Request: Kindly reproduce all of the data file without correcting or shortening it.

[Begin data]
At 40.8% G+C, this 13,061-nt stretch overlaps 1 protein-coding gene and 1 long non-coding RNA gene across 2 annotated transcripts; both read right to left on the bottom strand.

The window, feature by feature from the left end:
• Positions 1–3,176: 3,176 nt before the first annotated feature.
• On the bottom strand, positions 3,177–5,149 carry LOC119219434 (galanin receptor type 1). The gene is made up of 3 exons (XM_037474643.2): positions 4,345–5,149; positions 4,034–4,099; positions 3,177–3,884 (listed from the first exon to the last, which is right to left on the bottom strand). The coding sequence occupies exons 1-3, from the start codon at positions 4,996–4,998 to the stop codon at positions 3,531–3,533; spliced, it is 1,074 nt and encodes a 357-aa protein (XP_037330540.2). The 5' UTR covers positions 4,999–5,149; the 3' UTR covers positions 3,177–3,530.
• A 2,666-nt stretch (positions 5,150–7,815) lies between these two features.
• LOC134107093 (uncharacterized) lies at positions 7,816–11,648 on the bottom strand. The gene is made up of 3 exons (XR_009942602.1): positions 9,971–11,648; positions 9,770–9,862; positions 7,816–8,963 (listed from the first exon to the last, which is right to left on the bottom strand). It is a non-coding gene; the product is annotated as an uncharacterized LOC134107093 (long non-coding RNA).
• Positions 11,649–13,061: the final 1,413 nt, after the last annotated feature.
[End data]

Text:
At 40.8% G+C, this 13,061-nt stretch overlaps 1 protein-coding gene and 1 long non-coding RNA gene across 2 annotated transcripts; both read right to left on the bottom strand.

The window, feature by feature from the left end:
• Positions 1–3,176: 3,176 nt before the first annotated feature.
• On the bottom strand, positions 3,177–5,149 carry LOC119219434 (galanin receptor type 1). The gene is made up of 3 exons (XM_037474643.2): positions 4,345–5,149; positions 4,034–4,099; positions 3,177–3,884 (listed from the first exon to the last, which is right to left on the bottom strand). The coding sequence occupies exons 1-3, from the start codon at positions 4,996–4,998 to the stop codon at positions 3,531–3,533; spliced, it is 1,074 nt and encodes a 357-aa protein (XP_037330540.2). The 5' UTR covers positions 4,999–5,149; the 3' UTR covers positions 3,177–3,530.
• A 2,666-nt stretch (positions 5,150–7,815) lies between these two features.
• LOC134107093 (uncharacterized) lies at positions 7,816–11,648 on the bottom strand. The gene is made up of 3 exons (XR_009942602.1): positions 9,971–11,648; positions 9,770–9,862; positions 7,816–8,963 (listed from the first exon to the last, which is right to left on the bottom strand). It is a non-coding gene; the product is annotated as an uncharacterized LOC134107093 (long non-coding RNA).
• Positions 11,649–13,061: the final 1,413 nt, after the last annotated feature.